Palin's Book-banning Efforts, Redux

PALIN'S BOOK-BANNING EFFORTS, REDUX.... Here's what we know about Sarah Palin's interest in banning books. Time reported last week that Palin asked the Wasilla librarian, Mary Ellen Baker, about the process for banning library books. Baker was reportedly "aghast" at the question. Soon after taking office, Palin, according to a New York Times report, fired Baker, and news reports from the time indicate that Palin thought Baker hadn't done enough to give her "full support" to the mayor.

Palin reversed course on Baker's dismissal after a local outcry, and later said the discussions about banning books were "rhetorical."

Yesterday, ABC News' Brian Ross moved the ball forward a bit, with an interesting report.


Ross emphasized an angle I previously hadn't heard much about. Palin was elected mayor thanks in large part to the strong backing of her church, the Wasilla Assembly of God, which, right around the time Palin took office, "began to focus on certain books available in local stores and in the town library, including one called 'Go Ask Alice,' and another one written by a local pastor, Howard Bess, called 'Pastor, I am Gay.'"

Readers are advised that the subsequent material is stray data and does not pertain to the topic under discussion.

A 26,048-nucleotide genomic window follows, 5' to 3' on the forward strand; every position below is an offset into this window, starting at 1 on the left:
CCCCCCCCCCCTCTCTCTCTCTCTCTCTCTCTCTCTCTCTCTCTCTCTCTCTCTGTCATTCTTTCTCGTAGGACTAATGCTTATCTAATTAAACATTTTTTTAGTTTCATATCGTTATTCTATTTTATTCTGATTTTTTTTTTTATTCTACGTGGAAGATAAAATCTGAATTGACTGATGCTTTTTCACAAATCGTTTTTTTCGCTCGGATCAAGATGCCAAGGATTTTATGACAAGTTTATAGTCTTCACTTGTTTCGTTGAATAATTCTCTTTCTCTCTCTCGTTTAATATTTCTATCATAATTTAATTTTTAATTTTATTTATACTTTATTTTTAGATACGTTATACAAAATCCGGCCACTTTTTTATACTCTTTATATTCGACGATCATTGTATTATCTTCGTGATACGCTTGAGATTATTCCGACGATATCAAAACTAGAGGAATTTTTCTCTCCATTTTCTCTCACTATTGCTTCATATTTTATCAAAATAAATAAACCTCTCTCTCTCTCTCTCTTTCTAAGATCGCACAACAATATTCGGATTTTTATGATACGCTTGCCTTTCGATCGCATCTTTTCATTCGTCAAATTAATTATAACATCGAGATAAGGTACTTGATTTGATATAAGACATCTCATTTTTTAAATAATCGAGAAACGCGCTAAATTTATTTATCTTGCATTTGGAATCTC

Palin became mayor, her church was interested in censorship, and soon after, Palin asked a "rhetorical" question about how books might be excluded from the public library. When the librarian resisted, she was, at least initially, fired.

The line from the McCain campaign has been that Palin never had any interest whatsoever in banning library books. That seems increasingly difficult to believe.

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